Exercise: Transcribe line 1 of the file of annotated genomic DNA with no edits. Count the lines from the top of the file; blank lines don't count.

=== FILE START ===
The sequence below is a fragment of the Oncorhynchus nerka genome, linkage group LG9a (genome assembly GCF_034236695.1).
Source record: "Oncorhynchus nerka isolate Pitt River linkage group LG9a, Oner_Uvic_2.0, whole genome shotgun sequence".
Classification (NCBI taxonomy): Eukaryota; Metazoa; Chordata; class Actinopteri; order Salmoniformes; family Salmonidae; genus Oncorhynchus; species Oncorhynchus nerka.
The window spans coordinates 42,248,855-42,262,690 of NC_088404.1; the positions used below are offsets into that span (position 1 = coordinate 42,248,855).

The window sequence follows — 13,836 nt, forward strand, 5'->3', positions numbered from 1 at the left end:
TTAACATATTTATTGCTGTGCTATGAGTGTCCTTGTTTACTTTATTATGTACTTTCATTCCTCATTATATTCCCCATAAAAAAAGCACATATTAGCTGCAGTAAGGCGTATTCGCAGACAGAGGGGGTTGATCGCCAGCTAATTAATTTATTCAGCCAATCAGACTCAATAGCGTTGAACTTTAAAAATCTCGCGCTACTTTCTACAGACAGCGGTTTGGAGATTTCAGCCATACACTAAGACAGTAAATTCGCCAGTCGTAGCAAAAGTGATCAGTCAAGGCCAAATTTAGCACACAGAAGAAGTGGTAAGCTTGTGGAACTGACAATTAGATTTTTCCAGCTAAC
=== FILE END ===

The sequence below is a fragment of the Oncorhynchus nerka genome, linkage group LG9a (genome assembly GCF_034236695.1).